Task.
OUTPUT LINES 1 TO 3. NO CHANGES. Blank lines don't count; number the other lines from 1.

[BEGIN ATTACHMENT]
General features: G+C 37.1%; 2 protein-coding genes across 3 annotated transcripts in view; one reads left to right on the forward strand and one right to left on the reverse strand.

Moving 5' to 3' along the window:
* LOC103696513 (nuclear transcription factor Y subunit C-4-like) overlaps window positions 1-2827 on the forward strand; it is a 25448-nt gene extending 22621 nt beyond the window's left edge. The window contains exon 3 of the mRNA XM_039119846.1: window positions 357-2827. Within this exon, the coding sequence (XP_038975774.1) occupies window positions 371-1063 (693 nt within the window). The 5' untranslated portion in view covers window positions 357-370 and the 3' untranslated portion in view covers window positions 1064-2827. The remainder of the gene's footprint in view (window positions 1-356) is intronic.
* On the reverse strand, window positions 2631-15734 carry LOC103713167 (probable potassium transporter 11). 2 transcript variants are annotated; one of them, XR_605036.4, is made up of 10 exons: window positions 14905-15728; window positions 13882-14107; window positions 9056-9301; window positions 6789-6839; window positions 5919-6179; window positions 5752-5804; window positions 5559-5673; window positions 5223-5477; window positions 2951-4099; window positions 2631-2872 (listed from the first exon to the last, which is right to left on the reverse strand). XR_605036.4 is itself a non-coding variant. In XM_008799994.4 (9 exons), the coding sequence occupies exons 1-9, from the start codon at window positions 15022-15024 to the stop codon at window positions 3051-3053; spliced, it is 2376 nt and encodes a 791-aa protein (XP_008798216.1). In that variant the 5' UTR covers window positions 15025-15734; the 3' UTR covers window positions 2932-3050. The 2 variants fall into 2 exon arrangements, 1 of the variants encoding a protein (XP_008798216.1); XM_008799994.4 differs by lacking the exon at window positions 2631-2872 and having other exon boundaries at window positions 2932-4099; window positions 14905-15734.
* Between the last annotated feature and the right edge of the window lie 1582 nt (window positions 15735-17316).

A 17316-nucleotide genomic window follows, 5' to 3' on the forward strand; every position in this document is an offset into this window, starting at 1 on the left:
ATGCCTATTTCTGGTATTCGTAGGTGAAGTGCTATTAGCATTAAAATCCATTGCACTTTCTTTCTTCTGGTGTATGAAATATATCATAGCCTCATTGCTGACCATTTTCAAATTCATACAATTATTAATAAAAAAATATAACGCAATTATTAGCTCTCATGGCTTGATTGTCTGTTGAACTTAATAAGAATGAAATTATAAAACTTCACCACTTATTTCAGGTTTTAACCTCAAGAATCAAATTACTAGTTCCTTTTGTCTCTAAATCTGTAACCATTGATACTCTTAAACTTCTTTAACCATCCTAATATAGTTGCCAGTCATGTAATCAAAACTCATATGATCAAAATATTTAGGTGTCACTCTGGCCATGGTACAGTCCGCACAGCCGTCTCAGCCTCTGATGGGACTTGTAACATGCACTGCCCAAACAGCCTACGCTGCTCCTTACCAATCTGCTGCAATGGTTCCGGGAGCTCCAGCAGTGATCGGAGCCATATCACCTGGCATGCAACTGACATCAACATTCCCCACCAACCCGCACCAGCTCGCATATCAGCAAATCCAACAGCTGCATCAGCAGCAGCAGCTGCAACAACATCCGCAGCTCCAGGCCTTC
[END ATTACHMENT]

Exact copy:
General features: G+C 37.1%; 2 protein-coding genes across 3 annotated transcripts in view; one reads left to right on the forward strand and one right to left on the reverse strand.

Moving 5' to 3' along the window:
* LOC103696513 (nuclear transcription factor Y subunit C-4-like) overlaps window positions 1-2827 on the forward strand; it is a 25448-nt gene extending 22621 nt beyond the window's left edge. The window contains exon 3 of the mRNA XM_039119846.1: window positions 357-2827. Within this exon, the coding sequence (XP_038975774.1) occupies window positions 371-1063 (693 nt within the window). The 5' untranslated portion in view covers window positions 357-370 and the 3' untranslated portion in view covers window positions 1064-2827. The remainder of the gene's footprint in view (window positions 1-356) is intronic.